I'm sure they are hoping to hear an answer like "a giant dragon", "spaceship", or a replica of some famous skyline.
The last thing they would probably ever expect to hear is: "I'm building a full-sized anesthesia machine."
And yet, that's what I found myself doing during the summer of 2011.
I had to be talked into it. GE Healthcare had approached me in March of the year and started asking how much such a model would cost. I don't give out specific numbers on my website, but suffice it to say that my initial quote was a lot. I have not focused on building 3D sculptures for sometime now, and building a giant hospital contraption did not really pique my interest enough to change my mind.
But, as is often the case, negotiations continued, and eventually we came to agreeable terms. Once I realized this project was going to happen, then more mundane issues presented themselves.
First, I told, them, if they really wanted an accurate clone of this machine, I would need more than a few promotional pictures. I would need an actual anesthesia machine at my studio (that is, my house). Much to my surprise, they said, "okay, what's your address?" A few weeks later I had a legitimate anesthesia machine sitting in my living room (see right, it was one that was being sent away for refurbishing -- now detoured to sit at my place for the summer). We got insurance issues settled, and I made sure they wouldn't mind of my cat decided to climb around on this thing.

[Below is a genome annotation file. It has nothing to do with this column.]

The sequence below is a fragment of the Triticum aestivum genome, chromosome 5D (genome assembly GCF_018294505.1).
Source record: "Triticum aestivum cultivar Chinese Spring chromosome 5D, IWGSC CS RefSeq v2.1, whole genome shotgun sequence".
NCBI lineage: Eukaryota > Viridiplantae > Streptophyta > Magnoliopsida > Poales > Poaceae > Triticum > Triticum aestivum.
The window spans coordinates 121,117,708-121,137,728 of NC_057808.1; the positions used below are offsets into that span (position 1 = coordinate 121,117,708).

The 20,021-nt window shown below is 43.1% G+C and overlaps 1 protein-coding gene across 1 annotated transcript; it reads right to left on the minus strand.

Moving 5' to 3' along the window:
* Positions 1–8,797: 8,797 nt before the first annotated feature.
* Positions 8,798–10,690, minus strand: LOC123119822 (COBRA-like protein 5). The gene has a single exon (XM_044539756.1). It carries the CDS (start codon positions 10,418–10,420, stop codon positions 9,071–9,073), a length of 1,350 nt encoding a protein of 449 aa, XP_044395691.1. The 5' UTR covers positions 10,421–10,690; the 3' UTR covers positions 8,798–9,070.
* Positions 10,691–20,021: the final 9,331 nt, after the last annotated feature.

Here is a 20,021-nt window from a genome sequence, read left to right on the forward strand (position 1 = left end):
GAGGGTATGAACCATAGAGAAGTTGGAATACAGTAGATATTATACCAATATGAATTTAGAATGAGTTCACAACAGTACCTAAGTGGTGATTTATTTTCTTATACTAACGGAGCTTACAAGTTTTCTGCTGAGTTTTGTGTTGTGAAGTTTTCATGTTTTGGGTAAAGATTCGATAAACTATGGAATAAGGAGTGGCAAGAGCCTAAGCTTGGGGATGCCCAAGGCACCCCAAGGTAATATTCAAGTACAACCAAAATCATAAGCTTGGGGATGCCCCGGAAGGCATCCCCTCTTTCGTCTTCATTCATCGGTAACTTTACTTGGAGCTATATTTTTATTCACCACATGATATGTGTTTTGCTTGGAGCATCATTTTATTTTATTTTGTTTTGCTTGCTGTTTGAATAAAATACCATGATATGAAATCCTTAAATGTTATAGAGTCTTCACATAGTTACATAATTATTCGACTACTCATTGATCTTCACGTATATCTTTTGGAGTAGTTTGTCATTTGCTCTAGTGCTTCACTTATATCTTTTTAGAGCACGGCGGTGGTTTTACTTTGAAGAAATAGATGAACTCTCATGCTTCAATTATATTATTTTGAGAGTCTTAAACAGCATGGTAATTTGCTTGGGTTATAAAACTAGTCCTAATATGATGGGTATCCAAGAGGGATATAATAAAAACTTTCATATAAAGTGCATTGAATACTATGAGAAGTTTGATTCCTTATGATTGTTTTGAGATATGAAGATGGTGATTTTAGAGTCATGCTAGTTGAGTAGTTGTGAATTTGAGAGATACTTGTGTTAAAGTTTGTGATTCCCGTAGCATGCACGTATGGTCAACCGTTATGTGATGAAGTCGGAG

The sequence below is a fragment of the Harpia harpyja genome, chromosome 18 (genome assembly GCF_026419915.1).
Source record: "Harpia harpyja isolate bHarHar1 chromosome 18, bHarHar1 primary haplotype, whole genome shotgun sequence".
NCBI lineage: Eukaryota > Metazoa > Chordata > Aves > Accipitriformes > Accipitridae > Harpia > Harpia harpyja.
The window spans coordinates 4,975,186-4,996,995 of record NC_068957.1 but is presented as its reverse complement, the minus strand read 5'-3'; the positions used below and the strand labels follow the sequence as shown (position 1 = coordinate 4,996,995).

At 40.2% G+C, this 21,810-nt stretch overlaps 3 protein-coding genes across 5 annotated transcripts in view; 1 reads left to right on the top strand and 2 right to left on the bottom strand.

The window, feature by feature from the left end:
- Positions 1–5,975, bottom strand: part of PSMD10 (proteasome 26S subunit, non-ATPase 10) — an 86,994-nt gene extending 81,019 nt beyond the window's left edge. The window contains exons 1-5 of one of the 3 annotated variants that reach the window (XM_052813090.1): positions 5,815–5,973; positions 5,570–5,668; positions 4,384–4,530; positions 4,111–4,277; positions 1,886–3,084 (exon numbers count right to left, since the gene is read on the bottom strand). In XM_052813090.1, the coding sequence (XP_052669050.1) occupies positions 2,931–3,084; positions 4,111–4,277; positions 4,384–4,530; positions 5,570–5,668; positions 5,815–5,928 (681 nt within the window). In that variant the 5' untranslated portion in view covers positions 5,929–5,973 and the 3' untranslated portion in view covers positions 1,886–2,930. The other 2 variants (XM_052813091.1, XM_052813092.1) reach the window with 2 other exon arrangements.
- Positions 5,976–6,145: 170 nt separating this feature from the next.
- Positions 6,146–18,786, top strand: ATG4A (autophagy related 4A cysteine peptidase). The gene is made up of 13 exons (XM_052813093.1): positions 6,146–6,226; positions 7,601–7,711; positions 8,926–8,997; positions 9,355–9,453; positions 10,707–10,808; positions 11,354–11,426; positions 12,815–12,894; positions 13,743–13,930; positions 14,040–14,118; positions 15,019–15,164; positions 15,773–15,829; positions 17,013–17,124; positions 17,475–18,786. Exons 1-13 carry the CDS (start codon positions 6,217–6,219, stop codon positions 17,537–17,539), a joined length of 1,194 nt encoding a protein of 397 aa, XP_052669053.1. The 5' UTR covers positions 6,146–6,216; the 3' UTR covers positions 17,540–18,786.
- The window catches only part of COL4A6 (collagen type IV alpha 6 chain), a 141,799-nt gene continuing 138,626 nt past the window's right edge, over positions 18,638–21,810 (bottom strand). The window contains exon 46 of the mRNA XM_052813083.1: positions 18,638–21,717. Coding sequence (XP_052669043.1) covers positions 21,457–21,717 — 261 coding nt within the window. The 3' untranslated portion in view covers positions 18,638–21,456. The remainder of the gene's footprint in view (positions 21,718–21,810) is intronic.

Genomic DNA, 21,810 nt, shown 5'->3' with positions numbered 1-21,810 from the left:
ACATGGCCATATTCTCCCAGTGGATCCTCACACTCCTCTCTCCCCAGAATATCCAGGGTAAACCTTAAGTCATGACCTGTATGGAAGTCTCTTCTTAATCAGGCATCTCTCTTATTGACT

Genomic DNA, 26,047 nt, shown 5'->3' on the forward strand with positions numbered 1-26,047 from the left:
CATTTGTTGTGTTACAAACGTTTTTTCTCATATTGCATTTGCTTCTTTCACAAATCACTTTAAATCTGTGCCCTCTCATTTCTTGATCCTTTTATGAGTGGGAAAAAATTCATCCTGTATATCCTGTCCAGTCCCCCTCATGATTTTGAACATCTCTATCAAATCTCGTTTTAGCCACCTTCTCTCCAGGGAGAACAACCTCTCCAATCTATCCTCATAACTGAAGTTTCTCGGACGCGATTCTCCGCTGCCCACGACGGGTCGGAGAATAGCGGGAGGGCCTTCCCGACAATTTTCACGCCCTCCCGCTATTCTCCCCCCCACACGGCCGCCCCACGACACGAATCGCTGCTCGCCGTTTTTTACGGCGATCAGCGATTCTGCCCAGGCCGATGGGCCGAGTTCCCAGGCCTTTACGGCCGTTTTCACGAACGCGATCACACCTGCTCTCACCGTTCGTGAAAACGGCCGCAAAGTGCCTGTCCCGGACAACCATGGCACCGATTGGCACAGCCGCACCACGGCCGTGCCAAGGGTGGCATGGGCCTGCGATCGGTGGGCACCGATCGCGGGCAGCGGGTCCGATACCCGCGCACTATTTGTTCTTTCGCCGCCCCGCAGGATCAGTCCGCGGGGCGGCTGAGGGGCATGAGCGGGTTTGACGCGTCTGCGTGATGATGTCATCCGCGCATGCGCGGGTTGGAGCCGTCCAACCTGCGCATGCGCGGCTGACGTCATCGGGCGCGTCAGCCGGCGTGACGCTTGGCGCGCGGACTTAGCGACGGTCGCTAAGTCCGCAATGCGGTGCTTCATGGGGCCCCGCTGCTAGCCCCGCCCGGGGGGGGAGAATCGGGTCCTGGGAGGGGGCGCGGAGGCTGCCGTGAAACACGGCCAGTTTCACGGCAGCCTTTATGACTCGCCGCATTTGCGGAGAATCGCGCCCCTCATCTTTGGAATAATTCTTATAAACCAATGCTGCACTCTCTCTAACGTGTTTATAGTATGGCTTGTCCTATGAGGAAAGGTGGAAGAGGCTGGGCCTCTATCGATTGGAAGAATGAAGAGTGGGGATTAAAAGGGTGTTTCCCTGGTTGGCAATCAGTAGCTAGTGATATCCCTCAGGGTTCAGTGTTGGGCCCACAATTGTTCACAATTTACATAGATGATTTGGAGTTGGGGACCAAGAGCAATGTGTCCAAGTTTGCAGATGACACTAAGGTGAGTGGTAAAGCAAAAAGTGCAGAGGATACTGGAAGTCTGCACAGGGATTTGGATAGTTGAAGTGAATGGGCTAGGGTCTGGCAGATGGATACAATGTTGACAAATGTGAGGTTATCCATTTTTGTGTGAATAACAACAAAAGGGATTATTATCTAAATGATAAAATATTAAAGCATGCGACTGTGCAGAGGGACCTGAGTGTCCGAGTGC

And that is how, by late May of 2011 I began building the "LEGO machine" as I called it.
Most of the time was actually spent waiting for pieces to arrive (since I keep very little in inventory these days). I ordered a lot (A LOT) of white bricks. In the end the model used over 30,000 pieces.
Here is a list of links to pictures that show some of the progression of the build:
Back to Eric Harshbarger's main LEGO page.